Posted by Pterrafractyl | April 30, 2018, 5:30 pm
  12. Here’s a pair of sto­ries that relates to both Cam­bridge Ana­lyt­i­ca as well as the bizarre col­lec­tion of sto­ries relat­ed to the ‘Sey­chelles backchan­nel’ #TrumpRus­sia sto­ry (like George Nader’s par­tic­i­pa­tion in the ‘backchan­nel’ or Nader’s hir­ing of GOP mon­ey man Elliot Broidy to lob­by on behalf of the UAE and Saud­is). And the con­nect­ing ele­ment is none oth­er than Erik Prince:

    So long Cam­bridge Ana­lyt­i­ca! Yep, Cam­bridge Ana­lyt­i­ca is offi­cial­ly going bank­rupt, along with the elec­tions divi­sion of its par­ent com­pa­ny, SCL Group. Appar­ent­ly their bad press has dri­ven away clients.

    Is this tru­ly the end of Cam­bridge Ana­lyt­i­ca? Of course not. They’re just rebrand­ing under a new com­pa­ny, Emer­da­ta. It’s kind of like when Black­wa­ter renamed itself Xe, and then Acad­e­mi. And intrigu­ing­ly, Cam­bridge Ana­lyt­i­ca’s trans­for­ma­tion into Emer­da­ta intro­duces anoth­er asso­ci­a­tion with Black­wa­ter: Emerdata’s direc­tors include John­son Ko Chun Shun, a Hong Kong financier and busi­ness part­ner of Erik Prince:

    The New York Times

    Cam­bridge Ana­lyt­i­ca to File for Bank­rupt­cy After Mis­use of Face­book Data

    By Nicholas Con­fes­sore and Matthew Rosen­berg
    May 2, 2018

    The embat­tled polit­i­cal con­sult­ing firm Cam­bridge Ana­lyt­i­ca announced on Wednes­day that it would cease most oper­a­tions and file for bank­rupt­cy amid grow­ing legal and polit­i­cal scruti­ny of its busi­ness prac­tices and work for Don­ald J. Trump’s pres­i­den­tial cam­paign.

    The deci­sion was made less than two months after Cam­bridge Ana­lyt­i­ca and Face­book became embroiled in a data-har­vest­ing scan­dal that com­pro­mised the per­son­al infor­ma­tion of up to 87 mil­lion peo­ple. Rev­e­la­tions about the mis­use of data, pub­lished in March by The New York Times and The Observ­er of Lon­don, plunged Face­book into cri­sis and prompt­ed reg­u­la­tors and law­mak­ers to open inves­ti­ga­tions into Cam­bridge Ana­lyt­i­ca.

    In a state­ment post­ed to its web­site, Cam­bridge Ana­lyt­i­ca said the con­tro­ver­sy had dri­ven away vir­tu­al­ly all of the company’s cus­tomers, forc­ing it to file for bank­rupt­cy in both the Unit­ed States and Britain. The elec­tions divi­sion of Cambridge’s British affil­i­ate, SCL Group, will also shut down, the com­pa­ny said.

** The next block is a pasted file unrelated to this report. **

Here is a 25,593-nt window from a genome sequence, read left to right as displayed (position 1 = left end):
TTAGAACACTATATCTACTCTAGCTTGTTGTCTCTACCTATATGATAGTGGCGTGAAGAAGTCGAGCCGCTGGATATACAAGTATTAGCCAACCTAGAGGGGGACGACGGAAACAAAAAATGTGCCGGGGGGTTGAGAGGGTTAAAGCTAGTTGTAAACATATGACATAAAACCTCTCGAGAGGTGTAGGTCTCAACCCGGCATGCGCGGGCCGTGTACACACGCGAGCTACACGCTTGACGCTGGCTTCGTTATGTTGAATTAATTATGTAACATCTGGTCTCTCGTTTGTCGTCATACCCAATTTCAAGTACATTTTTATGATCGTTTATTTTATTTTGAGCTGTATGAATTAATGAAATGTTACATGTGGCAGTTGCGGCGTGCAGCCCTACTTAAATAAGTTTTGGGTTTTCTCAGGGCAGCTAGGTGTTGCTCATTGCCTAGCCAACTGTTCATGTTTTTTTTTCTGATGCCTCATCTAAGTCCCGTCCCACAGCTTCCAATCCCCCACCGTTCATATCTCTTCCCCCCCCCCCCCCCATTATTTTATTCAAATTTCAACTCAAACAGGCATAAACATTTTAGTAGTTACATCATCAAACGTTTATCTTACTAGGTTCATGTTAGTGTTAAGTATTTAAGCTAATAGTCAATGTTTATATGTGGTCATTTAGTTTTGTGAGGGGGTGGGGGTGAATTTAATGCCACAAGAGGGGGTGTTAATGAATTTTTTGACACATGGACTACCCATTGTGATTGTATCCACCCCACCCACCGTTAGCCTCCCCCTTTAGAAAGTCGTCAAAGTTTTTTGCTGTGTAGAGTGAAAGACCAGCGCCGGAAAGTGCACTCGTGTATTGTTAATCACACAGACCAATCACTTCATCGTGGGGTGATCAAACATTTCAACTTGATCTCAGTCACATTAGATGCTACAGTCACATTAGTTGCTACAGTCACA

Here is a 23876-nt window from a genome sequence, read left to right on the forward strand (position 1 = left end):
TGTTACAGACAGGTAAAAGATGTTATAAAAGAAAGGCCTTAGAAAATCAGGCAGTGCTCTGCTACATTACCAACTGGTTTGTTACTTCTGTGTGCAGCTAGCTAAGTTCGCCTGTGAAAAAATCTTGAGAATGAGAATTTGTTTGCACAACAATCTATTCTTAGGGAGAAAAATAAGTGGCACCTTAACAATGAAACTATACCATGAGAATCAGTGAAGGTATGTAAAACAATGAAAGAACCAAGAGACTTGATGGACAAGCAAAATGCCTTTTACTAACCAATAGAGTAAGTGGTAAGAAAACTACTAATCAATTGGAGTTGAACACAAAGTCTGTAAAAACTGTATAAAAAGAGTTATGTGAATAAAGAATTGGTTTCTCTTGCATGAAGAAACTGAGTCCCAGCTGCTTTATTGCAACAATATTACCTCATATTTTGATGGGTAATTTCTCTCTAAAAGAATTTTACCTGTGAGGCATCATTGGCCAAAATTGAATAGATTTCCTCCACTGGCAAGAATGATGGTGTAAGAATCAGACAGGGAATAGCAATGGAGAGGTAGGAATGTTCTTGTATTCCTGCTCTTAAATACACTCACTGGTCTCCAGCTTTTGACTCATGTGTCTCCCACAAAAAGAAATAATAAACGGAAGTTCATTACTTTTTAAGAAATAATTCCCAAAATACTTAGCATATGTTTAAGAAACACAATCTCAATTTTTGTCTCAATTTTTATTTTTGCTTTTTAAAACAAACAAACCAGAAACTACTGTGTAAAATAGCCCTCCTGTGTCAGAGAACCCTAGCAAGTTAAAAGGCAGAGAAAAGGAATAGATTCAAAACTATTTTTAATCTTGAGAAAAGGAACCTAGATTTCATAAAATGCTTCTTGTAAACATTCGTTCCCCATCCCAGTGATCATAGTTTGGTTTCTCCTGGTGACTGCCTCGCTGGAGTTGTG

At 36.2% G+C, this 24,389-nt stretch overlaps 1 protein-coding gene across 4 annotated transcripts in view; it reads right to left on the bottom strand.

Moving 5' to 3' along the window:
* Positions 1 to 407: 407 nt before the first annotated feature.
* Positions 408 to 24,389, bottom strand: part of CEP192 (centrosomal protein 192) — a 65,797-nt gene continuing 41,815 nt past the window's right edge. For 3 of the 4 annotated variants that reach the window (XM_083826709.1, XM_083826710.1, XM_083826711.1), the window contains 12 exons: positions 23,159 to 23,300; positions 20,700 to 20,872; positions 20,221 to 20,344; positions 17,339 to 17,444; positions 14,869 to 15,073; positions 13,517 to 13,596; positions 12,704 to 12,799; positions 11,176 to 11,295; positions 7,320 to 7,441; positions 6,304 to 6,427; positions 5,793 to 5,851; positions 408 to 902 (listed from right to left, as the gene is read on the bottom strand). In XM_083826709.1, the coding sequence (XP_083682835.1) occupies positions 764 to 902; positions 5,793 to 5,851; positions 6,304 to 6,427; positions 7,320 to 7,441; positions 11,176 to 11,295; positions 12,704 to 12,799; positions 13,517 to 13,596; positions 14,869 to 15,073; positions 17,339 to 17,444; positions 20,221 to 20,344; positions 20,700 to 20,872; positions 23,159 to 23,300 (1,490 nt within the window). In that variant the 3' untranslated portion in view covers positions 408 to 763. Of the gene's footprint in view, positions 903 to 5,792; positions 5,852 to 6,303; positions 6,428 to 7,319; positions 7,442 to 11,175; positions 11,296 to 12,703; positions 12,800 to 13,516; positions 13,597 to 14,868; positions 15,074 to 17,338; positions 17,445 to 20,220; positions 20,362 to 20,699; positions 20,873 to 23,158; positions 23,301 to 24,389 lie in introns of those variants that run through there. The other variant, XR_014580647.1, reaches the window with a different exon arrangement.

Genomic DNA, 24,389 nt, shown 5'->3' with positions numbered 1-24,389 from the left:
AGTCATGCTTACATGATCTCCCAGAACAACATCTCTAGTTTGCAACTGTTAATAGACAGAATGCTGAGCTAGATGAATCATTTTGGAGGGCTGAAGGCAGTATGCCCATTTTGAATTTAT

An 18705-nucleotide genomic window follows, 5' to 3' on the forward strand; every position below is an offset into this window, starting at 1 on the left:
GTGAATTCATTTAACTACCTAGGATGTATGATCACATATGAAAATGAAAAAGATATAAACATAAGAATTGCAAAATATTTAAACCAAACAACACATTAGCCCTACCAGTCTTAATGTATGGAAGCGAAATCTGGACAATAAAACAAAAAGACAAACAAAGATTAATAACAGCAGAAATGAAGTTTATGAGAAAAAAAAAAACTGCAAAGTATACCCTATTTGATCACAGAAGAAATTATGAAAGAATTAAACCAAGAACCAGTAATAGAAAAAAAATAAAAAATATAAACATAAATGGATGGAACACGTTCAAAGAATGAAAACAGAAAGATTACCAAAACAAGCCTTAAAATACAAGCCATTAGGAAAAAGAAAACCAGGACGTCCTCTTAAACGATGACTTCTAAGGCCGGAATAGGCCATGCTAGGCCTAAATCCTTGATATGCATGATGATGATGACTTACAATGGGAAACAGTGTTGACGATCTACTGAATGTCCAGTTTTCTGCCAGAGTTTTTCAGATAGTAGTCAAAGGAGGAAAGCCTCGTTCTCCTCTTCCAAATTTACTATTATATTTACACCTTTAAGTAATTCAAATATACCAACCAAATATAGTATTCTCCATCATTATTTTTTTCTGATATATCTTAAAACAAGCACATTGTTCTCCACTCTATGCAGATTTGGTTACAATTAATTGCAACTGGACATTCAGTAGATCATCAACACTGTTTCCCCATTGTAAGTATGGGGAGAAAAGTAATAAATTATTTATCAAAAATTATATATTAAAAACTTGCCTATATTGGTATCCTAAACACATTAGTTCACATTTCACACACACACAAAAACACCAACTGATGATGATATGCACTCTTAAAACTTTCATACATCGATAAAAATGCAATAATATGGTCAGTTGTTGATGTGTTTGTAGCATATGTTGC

But the company’s announce­ment left sev­er­al ques­tions unan­swered, includ­ing who would retain the company’s intel­lec­tu­al prop­er­ty — the so-called psy­cho­graph­ic vot­er pro­files built in part with data from Face­book — and whether Cam­bridge Analytica’s data-min­ing busi­ness would return under new aus­pices.

    “Over the past sev­er­al months, Cam­bridge Ana­lyt­i­ca has been the sub­ject of numer­ous unfound­ed accu­sa­tions and, despite the company’s efforts to cor­rect the record, has been vil­i­fied for activ­i­ties that are not only legal, but also wide­ly accept­ed as a stan­dard com­po­nent of online adver­tis­ing in both the polit­i­cal and com­mer­cial are­nas,” the company’s state­ment said.

    Cam­bridge Ana­lyt­i­ca also said the results of an inde­pen­dent inves­ti­ga­tion it had com­mis­sioned, which it released on Wednes­day, con­tra­dict­ed asser­tions made by for­mer employ­ees and con­trac­tors about its acqui­si­tion of Face­book data. The report played down the role of a con­trac­tor turned whis­tle-blow­er, Christo­pher Wylie, who helped the com­pa­ny acquire Face­book data, call­ing it “very mod­est.”

    Cam­bridge Ana­lyt­i­ca did not reply to requests for com­ment. The news of Cam­bridge ceas­ing oper­a­tions was ear­li­er report­ed by The Wall Street Jour­nal and Giz­mo­do.